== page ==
Millions of people visit Ireland every year. As a matter of fact, tourism is the biggest contributor to the country’s economy. As the second-largest island in the British Isles, Ireland has a long list of beautiful places that tourists must visit and discover. It is not hard to fall in love with its undeniable charm, but sometimes visiting a place with a crowd of people everywhere can be tiring. For people who want to relax, it is a great experience to visit places that aren’t overrun by tourists yet.
5 Best Hidden Places In Ireland
If you are a fan of fantasy stories, then this mountain located in County Down, Northern Ireland is a great place to visit. Author of The Chronicles of Narnia, C.S. Lewis was actually inspired by this beautiful greenery. Mountain lovers can climb its tallest peak, Slieve Donard with a height of around 850 meters. The top shows a fantastic view of the Murlough Bay and Newcastle.
If you are not up for a hike on one of its peaks, then you can visit the Mourne Wall built in 1904 that stretches all the way to 15 other mountains. The dry stones placed together are only bound by gravity. Every June, the Mourne International Walking Festival is held to enjoy different outdoor activities for enthusiastic walkers.
Hore Abbey is another ancient monastery with a rich history. Located down the hill of the Rock of Cashel, this abbey gifted by archbishop David MacCarwill in 1272 after he dreamed that the Benedictine monks are planning to murder him. Afterward, it was given to Sir Henry Radcliff by Queen Elizabeth in 1561. This castle-like ruin is free to the public and has less crowd. A great place to visit if you like mysterious places with bizarre stories.
Glendalough literally translates to “the glen of two lakes”. This natural beauty can be found just 50 kilometers from the capital city, Dublin. To get to the two majestic lakes, you have to exercise your muscles and hike a little bit. The peaceful upper lake gives you a sight of a beautiful tree line rolling up the mountains. Continue your hike up the top and you should see the upper and lower lake.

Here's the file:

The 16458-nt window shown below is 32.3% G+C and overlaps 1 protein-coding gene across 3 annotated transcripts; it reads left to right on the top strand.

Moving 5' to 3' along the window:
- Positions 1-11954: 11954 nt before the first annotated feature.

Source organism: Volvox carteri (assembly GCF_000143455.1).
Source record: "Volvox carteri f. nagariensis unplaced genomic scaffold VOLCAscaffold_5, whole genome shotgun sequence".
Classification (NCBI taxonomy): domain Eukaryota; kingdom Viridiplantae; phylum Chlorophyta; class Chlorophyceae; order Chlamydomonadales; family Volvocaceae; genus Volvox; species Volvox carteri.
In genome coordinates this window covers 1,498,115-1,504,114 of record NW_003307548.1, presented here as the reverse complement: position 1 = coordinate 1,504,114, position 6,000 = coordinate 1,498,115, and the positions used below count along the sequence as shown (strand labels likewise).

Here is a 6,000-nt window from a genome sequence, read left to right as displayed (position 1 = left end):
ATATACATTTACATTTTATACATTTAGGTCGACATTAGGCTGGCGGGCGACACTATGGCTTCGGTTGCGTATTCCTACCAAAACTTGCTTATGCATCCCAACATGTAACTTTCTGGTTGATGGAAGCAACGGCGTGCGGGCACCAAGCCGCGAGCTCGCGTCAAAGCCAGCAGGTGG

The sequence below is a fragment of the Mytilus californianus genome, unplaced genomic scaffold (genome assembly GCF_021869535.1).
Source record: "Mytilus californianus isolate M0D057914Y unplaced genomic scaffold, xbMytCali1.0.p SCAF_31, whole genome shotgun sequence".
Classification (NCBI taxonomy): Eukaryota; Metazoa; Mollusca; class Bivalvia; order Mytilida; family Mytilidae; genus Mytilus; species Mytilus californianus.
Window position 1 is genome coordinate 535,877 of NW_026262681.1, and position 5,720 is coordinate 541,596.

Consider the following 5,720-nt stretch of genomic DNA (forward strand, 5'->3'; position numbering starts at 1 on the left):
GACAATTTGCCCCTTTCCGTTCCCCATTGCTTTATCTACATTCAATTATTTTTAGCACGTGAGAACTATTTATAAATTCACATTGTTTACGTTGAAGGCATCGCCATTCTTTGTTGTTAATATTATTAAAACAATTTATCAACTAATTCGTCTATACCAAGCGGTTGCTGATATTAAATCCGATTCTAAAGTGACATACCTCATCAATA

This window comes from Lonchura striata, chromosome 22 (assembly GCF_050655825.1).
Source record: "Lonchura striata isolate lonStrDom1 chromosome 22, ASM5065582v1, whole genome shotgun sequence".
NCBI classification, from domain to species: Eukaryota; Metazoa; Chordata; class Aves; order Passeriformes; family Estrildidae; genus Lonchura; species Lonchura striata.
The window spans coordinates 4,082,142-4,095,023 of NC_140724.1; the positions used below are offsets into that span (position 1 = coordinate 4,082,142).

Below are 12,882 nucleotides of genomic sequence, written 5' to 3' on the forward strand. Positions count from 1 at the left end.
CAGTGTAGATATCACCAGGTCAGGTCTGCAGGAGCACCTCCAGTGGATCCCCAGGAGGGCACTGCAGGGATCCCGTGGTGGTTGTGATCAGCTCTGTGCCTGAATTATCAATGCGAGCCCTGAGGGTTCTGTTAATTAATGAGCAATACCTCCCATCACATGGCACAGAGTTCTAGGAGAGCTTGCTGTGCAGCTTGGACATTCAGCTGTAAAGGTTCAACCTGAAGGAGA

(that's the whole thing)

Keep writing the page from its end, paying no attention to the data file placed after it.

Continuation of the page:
Aside from the two majestic lakes, the ruins of the ancient monastic city can also be found in Glendalough. It served as a Christian monastic settlement in the 6th century and was later developed into a city. It survived countless of Vikings attacks until it was completely destroyed by the English in 1398. If you’re up to an eerie adventure, you can walk along the city’s graveyard.
The Birr Castle housed the Earls of Rosse, who are known for their scientific traditions. In 1845, the Leviathan of Parsonstown or the “Great Telescope” was completed. The 183-cm reflector was recorded as the biggest telescope in the world until 1917. The third Earl of Rosse used this telescope and discovered the Whirlpool Nebula.
At the foot of the castle, a wildflower meadow can be found along with an O’Carroll oak that has witnessed the castle’s 500 years of history.
Beaghmore Stone Circles
This bizarre and amazing place in Ireland houses 7 large stone circles and over 1,269 small stones placed upright. No one exactly knows when it was built or placed on the edge of the Sperrin mountain range, and no one knows who placed it there.
What’s more interesting is that at the end of the six paired stones is a very different stone, called the “Dragon’s Teeth”. It was called as such because of the 800 small stones on it. Researchers reported that they found the remains of several children buried within the circle. If you’re not much into creepy stories, then you can check out the night sky in this location. This site is said to be one of the best places to stargaze in Northern Ireland.
Aside from visiting these hidden places, Over in Ireland lists other amazing things to do in Ireland. What are you waiting for? Pack your bags and fly over to Ireland!